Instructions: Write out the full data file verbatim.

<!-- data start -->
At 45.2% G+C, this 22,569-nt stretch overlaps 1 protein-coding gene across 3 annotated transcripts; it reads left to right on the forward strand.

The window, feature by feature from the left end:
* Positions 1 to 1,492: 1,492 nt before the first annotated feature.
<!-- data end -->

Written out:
At 45.2% G+C, this 22,569-nt stretch overlaps 1 protein-coding gene across 3 annotated transcripts; it reads left to right on the forward strand.

The window, feature by feature from the left end:
* Positions 1 to 1,492: 1,492 nt before the first annotated feature.